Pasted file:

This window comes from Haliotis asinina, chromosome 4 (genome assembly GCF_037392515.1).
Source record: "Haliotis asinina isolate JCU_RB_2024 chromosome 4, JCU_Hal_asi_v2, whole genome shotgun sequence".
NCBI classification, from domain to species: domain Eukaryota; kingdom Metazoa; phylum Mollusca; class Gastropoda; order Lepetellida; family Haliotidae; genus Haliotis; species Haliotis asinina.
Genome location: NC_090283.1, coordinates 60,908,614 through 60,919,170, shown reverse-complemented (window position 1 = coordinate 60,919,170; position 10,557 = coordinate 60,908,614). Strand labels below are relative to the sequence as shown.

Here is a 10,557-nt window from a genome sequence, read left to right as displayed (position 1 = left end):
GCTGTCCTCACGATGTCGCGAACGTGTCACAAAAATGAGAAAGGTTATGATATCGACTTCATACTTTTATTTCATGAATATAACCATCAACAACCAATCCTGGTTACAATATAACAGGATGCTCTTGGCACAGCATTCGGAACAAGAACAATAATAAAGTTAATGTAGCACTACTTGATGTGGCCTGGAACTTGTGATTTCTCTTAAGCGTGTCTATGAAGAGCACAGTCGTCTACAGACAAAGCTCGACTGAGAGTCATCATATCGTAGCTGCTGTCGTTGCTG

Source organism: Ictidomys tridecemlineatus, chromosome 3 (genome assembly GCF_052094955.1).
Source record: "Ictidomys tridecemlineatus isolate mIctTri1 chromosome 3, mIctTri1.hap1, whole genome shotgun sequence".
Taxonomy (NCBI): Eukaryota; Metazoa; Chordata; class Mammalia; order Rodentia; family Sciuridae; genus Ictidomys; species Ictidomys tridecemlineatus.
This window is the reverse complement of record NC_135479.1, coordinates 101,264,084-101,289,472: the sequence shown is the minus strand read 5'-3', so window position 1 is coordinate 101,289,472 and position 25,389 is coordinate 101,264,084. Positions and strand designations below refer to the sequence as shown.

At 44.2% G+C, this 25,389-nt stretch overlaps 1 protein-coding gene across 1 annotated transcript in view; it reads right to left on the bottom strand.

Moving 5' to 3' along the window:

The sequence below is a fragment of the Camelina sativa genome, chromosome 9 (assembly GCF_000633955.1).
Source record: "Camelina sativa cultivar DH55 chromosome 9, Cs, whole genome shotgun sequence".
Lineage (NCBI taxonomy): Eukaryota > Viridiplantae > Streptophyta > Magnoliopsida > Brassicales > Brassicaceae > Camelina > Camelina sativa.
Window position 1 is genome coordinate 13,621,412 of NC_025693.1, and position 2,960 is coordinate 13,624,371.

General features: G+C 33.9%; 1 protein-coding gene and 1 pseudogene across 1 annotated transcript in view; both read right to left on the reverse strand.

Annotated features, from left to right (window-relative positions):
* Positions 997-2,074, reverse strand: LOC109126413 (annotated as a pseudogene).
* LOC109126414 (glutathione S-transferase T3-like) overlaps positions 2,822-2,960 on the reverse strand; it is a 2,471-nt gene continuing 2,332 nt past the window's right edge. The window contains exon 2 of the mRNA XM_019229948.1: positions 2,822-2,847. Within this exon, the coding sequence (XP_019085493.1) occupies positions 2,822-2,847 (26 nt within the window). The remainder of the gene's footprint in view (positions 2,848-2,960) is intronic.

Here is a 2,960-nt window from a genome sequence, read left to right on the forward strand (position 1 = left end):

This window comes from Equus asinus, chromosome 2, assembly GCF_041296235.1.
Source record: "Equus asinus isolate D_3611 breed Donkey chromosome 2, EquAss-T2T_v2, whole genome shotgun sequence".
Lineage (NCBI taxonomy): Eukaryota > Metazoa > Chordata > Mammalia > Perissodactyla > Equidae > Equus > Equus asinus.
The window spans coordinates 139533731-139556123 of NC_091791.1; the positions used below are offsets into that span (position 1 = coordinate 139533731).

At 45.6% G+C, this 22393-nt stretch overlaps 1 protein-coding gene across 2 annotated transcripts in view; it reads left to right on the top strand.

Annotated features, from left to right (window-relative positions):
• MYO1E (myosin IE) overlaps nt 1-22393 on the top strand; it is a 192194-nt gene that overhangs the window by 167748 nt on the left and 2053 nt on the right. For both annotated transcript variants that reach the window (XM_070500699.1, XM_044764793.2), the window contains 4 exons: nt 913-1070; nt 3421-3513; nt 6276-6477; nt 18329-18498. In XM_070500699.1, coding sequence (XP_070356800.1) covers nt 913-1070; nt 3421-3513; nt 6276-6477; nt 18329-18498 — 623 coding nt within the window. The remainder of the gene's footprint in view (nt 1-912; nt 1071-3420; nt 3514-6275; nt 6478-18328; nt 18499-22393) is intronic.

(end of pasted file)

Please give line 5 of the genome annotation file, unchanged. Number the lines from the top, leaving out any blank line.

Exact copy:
Here is a 10,557-nt window from a genome sequence, read left to right as displayed (position 1 = left end):